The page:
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Does a mezuza offer protection?
By YAIR HOFFMAN
06/30/2014
The mezuza indeed offers protection from damaging spiritual forces, from sin and from other dangers as well as many beautiful rewards.
 
Our sages explain that it is imperative for a person to both know and understand the reasons for the mitzvot, to the best of his or her abilities (see Miamonides’ Guide to the Perplexed 3:31). This would also include, it seems, the nature of the mitzva, and whether or not serves as a form of protection or confers some other benefit. Last week, an article in The Jerusalem Post claimed that the mezuza offers no protection.

What follows is a discussion of the reasons for the mitzva of mezuza and the sources that indicate it does indeed offer protection.

The Ramban (Rabbi Moshe ben Nahman), in his commentary to the Book of Exodus writes that with the proper observance of the mitzva of mezuza a person acknowledges five very important things, namely: God’s creation of the world; His omniscience; His Divine providence; belief in prophecy and the other fundamental principles of the Torah; and belief that the mercy of God is very great to those that do His will, since He brought us out of Egypt through the merit of our forefathers who delighted in fear of God’s Name.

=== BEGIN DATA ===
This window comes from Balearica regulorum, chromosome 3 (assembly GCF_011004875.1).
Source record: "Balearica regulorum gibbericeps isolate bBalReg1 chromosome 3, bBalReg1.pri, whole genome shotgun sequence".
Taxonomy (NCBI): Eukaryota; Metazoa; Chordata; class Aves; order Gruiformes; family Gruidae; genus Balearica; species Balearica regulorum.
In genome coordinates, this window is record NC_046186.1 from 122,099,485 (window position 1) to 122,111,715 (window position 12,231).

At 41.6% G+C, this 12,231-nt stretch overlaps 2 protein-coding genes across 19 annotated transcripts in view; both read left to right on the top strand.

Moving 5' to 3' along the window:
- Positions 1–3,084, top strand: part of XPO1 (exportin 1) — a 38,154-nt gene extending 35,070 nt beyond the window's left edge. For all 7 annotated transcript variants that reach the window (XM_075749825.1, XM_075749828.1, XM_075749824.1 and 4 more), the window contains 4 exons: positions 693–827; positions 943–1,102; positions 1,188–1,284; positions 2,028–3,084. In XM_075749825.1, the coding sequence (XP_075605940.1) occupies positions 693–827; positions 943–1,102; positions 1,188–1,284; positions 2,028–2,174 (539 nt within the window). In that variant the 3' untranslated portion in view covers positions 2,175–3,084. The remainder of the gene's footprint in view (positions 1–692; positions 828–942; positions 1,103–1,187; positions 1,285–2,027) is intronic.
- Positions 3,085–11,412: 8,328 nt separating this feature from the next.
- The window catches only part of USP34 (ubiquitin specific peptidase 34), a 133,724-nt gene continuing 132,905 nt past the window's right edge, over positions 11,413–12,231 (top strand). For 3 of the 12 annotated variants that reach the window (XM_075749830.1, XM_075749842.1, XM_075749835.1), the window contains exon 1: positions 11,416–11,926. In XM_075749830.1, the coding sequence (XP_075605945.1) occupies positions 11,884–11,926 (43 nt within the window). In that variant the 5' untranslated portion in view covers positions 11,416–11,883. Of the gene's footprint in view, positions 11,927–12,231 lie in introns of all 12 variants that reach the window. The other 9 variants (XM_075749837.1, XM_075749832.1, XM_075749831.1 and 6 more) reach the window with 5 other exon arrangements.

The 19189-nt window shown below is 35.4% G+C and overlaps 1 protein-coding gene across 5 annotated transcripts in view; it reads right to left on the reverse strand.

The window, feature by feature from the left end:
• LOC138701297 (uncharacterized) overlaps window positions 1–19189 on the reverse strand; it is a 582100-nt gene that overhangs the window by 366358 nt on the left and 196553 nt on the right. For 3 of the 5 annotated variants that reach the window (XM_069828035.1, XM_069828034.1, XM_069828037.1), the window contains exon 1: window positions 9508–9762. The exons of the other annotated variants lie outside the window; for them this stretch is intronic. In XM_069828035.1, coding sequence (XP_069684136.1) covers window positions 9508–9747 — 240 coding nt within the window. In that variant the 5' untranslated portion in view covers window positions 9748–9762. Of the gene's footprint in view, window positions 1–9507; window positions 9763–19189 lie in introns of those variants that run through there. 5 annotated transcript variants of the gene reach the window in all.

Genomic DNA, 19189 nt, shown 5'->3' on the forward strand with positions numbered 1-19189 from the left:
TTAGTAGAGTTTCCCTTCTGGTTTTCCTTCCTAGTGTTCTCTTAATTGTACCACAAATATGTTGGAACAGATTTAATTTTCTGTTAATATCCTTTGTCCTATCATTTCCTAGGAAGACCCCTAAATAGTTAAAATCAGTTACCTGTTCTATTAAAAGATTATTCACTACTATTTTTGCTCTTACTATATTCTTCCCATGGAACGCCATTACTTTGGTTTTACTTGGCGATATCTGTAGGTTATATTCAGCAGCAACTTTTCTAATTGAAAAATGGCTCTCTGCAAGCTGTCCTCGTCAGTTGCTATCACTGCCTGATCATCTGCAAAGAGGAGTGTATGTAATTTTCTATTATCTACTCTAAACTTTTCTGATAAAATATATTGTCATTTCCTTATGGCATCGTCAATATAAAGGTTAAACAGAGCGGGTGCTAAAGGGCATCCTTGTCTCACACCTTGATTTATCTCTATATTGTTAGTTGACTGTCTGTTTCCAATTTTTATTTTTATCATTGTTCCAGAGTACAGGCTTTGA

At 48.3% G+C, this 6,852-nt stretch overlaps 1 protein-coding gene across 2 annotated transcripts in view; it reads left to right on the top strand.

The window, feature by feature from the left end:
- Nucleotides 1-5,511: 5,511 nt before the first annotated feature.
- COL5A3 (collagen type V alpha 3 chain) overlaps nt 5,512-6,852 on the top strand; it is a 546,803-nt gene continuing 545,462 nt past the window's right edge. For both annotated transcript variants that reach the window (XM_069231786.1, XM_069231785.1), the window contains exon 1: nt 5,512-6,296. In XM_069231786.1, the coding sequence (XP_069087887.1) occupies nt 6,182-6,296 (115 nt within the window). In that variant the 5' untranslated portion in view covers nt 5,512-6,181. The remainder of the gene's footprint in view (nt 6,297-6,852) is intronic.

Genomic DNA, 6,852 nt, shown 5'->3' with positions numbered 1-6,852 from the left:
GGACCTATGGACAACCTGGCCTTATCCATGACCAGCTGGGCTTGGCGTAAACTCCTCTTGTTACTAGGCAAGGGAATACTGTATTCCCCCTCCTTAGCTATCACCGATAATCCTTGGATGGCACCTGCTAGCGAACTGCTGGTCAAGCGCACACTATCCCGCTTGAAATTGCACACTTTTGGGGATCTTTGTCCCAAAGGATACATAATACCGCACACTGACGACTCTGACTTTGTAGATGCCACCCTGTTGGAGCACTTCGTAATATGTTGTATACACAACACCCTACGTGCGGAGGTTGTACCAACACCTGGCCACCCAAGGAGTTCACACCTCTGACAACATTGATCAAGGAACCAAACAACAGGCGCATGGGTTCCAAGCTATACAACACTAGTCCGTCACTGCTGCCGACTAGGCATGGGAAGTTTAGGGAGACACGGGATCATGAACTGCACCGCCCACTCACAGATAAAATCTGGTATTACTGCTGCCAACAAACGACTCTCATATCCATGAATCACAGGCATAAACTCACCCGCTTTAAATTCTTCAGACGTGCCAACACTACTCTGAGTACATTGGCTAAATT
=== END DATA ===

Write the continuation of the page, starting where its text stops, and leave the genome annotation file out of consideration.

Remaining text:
The reasons cited by the Ramban for the performance of this mitzva were well-known throughout Jewish history. For example, even Josephus writes (Antiquities IV 8:13) that the mezuza is placed upon the door post “in order that His Benevolent Providence may be known everywhere.”

According to Sefer HaChinuch (Mitzva 423), the reason for the mitzva of mezuza is so that we should have a constant reminder of our Creator, whenever we enter or exit our homes, or even the individual rooms within our homes.

The Ravad (Rabbi Abraham ben David) explains that the mezuza is one of the Divine aids that God gave us to increase our ability constantly remember God and fear Him.

Abudraham (Rabbi David ben Joseph Abudraham ) explains that there are mezuzot that are placed in the home, and there are mezuzot for a city and country.